With unprecedented speed and cooperation, Congress and the White House forged a deal to inject around US$150 billion into the US economy in a move to rejuvenate it and ease turmoil that the US' problems spawned in the world's markets.
Few developments were expected yesterday as lawmakers digested Thursday's announcement of an agreement between House Speaker Nancy Pelosi, Republican leader John Boehner and Secretary of the Treasury Henry Paulson that is intended to stave off the first recession since 2001.
The Senate very often wins its battles with the House. But now, with the power of the administration of US President George W. Bush behind them, House leaders are optimistic that their simply drawn measure would prevent the Senate from making significant changes such as extending unemployment benefits.
The US economic problems stemmed from a collapse of housing prices, escalating oil prices and tight credit related to the housing disaster. The domestic and foreign turmoil that followed made the economy replace the war in Iraq as a chief worry of US voters as the presidential nomination campaign heats up.
As the possibility of economic recession became more plausible, lawmakers eagerly jumped at a chance to ward off the financial collapse threatened during an election year.
The package passed on Thursday features tax rebates of US$600 to US$1,200 to most tax filers within six months in the hope they will spend the money quickly and jolt the ailing economy to life. Businesses would get US$50 billion in incentives to invest in new plants and equipment.
"This package will lead to higher consumer spending and increased business investment," Bush said in hailing the agreement on Thursday.
The bill will go straight to the House floor next week and on to the Senate, where some Democrats hope to add elements such as extending unemployment benefits.
Indeed, many Democrats, such as House Ways and Means Committee Chairman Charles Rangel, and Senator Edward Kennedy, the liberal lion of the Senate, were deeply unhappy that Pelosi agreed to jettison that proposal in late-stage talks, along with plans to increase food stamp payments.
"I do not understand, and cannot accept, the resistance of President Bush and Republican leaders to including an extension of unemployment benefits for those who are without work through no fault of their own," Rangel said.
WHEELING AND DEALING? Hou You-yi, Ko Wen-je, Eric Chu and Ma Ying-jeou are under investigation for allegedly offering bribes for the other side to drop out of the race Taipei prosecutors have started an investigation into allegations that four top politicians involved in attempts to form a “blue-white” presidential ticket have contravened election regulations. Listed as defendants are Chinese Nationalist Party (KMT) presidential candidate and New Taipei City Mayor Hou You-yi (侯友宜), KMT Chairman Eric Chu (朱立倫), former president Ma Ying-jeou (馬英九) of the KMT and Taiwan People’s Party (TPP) Chairman and presidential candidate Ko Wen-je (柯文哲). The case stemmed from judicial complaints filed last month with the Taipei District Prosecutors’ Office alleging that the KMT (blue) and the TPP (white) had engaged in bribery by offering money or other enticements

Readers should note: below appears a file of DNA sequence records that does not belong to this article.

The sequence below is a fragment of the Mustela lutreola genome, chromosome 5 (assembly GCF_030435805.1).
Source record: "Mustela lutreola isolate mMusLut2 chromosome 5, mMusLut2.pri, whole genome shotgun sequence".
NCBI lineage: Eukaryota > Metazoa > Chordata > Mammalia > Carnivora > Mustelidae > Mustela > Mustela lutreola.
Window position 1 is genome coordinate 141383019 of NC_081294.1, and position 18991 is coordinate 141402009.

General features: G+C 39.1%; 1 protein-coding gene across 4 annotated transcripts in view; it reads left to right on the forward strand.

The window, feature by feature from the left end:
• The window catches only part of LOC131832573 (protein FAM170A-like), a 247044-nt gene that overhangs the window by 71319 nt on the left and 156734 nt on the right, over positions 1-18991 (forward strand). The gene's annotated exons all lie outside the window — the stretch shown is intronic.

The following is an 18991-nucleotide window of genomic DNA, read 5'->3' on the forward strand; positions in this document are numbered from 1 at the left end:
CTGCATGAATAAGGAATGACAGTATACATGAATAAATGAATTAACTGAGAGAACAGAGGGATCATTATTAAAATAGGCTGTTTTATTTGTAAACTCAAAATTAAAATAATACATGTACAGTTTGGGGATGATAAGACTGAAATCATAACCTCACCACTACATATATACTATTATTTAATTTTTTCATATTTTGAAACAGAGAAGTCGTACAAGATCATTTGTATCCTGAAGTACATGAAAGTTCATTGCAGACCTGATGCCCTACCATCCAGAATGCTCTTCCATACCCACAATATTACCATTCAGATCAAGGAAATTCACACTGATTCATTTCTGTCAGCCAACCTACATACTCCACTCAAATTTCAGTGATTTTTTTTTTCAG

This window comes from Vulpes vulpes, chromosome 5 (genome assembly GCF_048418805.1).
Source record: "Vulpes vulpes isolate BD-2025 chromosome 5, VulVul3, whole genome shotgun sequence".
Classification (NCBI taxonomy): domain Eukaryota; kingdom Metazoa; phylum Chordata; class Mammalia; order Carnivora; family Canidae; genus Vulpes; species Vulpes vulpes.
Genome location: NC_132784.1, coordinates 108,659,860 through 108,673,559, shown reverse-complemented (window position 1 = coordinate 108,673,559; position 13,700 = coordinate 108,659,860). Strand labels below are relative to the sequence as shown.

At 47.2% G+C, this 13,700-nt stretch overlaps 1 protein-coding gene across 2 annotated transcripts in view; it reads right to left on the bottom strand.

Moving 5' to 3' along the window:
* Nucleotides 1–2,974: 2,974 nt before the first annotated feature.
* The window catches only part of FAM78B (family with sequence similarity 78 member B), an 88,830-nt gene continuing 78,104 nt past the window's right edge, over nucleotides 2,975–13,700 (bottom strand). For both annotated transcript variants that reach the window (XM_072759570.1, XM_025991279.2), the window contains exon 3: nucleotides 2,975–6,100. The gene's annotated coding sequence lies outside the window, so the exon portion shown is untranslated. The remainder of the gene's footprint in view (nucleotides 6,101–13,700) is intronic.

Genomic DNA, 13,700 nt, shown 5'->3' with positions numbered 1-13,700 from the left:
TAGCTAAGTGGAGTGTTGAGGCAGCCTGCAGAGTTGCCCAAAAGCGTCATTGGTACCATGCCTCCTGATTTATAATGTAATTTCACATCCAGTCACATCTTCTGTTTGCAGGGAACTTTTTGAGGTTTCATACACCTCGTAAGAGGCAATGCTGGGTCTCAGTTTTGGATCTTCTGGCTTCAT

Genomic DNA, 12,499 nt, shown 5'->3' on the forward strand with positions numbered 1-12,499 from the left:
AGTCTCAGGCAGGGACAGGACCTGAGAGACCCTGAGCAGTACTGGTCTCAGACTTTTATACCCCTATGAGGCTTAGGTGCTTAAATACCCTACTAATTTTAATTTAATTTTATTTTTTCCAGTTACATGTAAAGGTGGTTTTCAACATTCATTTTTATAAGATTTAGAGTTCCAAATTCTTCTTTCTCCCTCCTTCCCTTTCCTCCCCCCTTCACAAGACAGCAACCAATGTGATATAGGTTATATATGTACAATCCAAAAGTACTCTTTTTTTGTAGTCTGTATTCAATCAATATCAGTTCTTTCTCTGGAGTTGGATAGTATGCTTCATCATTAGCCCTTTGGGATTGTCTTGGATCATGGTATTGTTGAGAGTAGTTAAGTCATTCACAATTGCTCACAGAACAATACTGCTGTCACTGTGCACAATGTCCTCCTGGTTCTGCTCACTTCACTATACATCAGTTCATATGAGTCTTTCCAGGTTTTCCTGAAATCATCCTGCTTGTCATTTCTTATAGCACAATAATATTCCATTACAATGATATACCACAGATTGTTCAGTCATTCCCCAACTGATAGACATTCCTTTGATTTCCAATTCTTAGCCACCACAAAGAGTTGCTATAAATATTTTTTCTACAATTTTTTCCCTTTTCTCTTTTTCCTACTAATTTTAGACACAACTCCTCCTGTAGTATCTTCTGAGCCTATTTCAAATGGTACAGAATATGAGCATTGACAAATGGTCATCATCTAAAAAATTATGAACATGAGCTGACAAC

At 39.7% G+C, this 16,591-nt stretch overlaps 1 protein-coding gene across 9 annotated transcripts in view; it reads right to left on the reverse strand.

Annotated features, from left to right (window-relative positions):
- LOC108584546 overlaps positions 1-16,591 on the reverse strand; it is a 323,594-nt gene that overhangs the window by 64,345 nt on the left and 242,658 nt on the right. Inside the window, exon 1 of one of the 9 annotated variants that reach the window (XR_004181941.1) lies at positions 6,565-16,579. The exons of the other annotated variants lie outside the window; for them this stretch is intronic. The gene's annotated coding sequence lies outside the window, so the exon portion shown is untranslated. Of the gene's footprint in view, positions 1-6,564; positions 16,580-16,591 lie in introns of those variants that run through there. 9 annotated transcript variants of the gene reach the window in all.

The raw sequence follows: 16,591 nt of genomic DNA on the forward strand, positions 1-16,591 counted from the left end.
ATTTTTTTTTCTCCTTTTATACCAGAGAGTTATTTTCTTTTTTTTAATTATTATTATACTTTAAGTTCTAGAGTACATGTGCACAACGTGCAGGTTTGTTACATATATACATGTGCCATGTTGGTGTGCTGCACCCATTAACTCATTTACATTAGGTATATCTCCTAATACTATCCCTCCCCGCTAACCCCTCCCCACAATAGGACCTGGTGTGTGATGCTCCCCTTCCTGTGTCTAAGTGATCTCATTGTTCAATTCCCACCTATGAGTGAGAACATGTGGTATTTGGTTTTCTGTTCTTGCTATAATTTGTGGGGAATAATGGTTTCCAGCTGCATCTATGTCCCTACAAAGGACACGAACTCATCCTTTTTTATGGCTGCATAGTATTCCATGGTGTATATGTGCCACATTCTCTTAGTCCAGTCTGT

COUNTER DISINFORMATION: More engagement and media literacy are needed to push back against misinformation and claims that the US is an unreliable partner, the AIT director said The US is “confident” that Taiwan does not face an imminent threat of a Chinese invasion, American Institute in Taiwan (AIT) Director Sandra Oudkirk told a US public radio show, adding that Washington remains committed to defensively arming the nation. She made the comment during an interview on All Things Considered, broadcast on Friday on US-based National Public Radio. “There is an important distinction between making plans and training troops, and getting ready to do something,” Oudkirk said, on whether she thinks Beijing plans to attack Taiwan in the near future. Chinese officials have told Washington that “their preference is for peaceful reunification,
EXPOSED: Some Taipei wardens reported joining the trips out of peer pressure, while others said they were relieved it was made public so they could refuse, a city councilor said Nearly 30 percent of Taipei borough wardens have joined group tours to China that were partially funded by the Chinese government, leading prosecutors probing potential Chinese interference in January’s elections to question local officials, an investigation showed. Democratic Progressive Party Taipei City councilors Chien Shu-pei (簡舒培) and Chen E-jun (陳怡君) have reported cases of Taipei borough wardens inviting residents to join inexpensive privately organized group tours to China that were partially funded by the Chinese government. The six-day trips reportedly cost NT$10,000 to NT$15,000, the councilors said. An investigation by the Liberty Times (the Taipei Times’ sister newspaper) showed that nearly 30 percent
ELIGIBLE FOR JANUARY: All presidential candidates and their running mates meet the requirements to run for office, and none hold dual citizenship, the CEC said Taiwan People’s Party (TPP) Legislator and vice presidential candidate Cynthia Wu (吳欣盈) is working with the Central Election Commission (CEC) to resolve issues with her financial disclosure statement, a spokesman for the candidate said yesterday, after the commission published the statements of all three presidential candidates and their running mates, while confirming their eligibility to run in the Jan. 13 election. Wu’s office spokesman, Chen Yu-cheng (陳宥丞), said the candidate encountered unforeseen difficulties disclosing her husband’s finances due to being suddenly thrust into the campaign. She is also the first vice presidential nominee to have a foreign spouse, complicating the reporting of